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Chapter 20. Exception Handling - Framework Integration

20.1. Creating and Firing an ExceptionToCatch event
20.2. Default Handlers and Qualifiers
20.2.1. Default Handlers
20.2.2. Qualifiers
20.3. Supporting ServiceHandlers
20.4. Programmatic Handler Registration

Integration of Solder's exception handling with other frameworks consists of one main step, and two other optional (but highly encouraged) steps:

An ExceptionToCatch is constructed by passing a Throwable and optionally qualifiers for handlers. Firing the event is done via CDI events (either straight from the BeanManager or injecting a Event<ExceptionToCatch> and calling fire).

To ease the burden on the application developers, the integration should tie into the exception handling mechanism of the integrating framework, if any exist. By tying into the framework's exception handling, any uncaught exceptions should be routed through Solder's exception handling system and allow handlers to be invoked. This is the typical way of using Solder to handle exceptions. Of course, it doesn't stop the application developer from firing their own ExceptionToCatch within a catch block.

ServiceHandlers make for a very easy and concise way to define exception handlers. The following example comes from the jaxrs example in the distribution:


public interface DeclarativeRestExceptionHandlers
   @SendHttpResponse(status = 403, message = "Access to resource denied (Annotation-configured response)")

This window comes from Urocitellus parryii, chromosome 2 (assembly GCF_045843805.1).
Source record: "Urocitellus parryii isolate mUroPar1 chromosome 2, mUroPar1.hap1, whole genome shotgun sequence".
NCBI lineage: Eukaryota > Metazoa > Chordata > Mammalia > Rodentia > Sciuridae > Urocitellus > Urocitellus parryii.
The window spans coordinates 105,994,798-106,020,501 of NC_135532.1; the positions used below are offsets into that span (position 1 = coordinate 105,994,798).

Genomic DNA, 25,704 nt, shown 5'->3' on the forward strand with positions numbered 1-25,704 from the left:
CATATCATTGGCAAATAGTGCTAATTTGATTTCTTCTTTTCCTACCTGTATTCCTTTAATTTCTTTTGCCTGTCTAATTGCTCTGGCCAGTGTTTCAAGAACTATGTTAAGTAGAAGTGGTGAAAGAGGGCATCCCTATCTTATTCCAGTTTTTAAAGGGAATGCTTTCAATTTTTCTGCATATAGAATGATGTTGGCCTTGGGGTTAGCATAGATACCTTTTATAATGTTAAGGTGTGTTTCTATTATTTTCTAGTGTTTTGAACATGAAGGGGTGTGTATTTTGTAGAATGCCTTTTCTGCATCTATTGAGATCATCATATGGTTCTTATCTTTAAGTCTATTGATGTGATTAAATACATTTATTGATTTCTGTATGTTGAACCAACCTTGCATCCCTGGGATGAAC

void onNoAccess(@Handles @RestRequest CaughtException<AccessControlException> e);
   @SendHttpResponse(status = 400, message = "Invalid identifier (Annotation-configured response)")
   void onInvalidIdentifier(@Handles @RestRequest CaughtException<IllegalArgumentException> e);

All the vital information that would normally be done in the handler method is actually contained in the @SendHttpResponse annotation. The only thing left is some boiler plate code to setup the Response. In a jax-rs application (or even in any web application) this approach helps developers cut down on the amount of boiler plate code they have to write in their own handlers and should be implemented in any Solder integration, however, there may be situations where ServiceHandlers simply do not make sense.


If ServiceHandlers are implemented make sure to document if any of the methods are called from CaughtException, specifically abort(), handled() or rethrow(). These methods affect invocation of other handlers (or rethrowing the exception in the case of rethrow()).

Handlers can be registered programatically at runtime instead of solely at deploy time. This done very simply by injecting HandlerMethodContainer and calling registerHandlerMethod(HandlerMethod).

HandlerMethod has been relaxed in this version as well, and is not tied directly to Java. It is therefore feasible handlers written using other JVM based languages could be easily registered and participate in exception handling.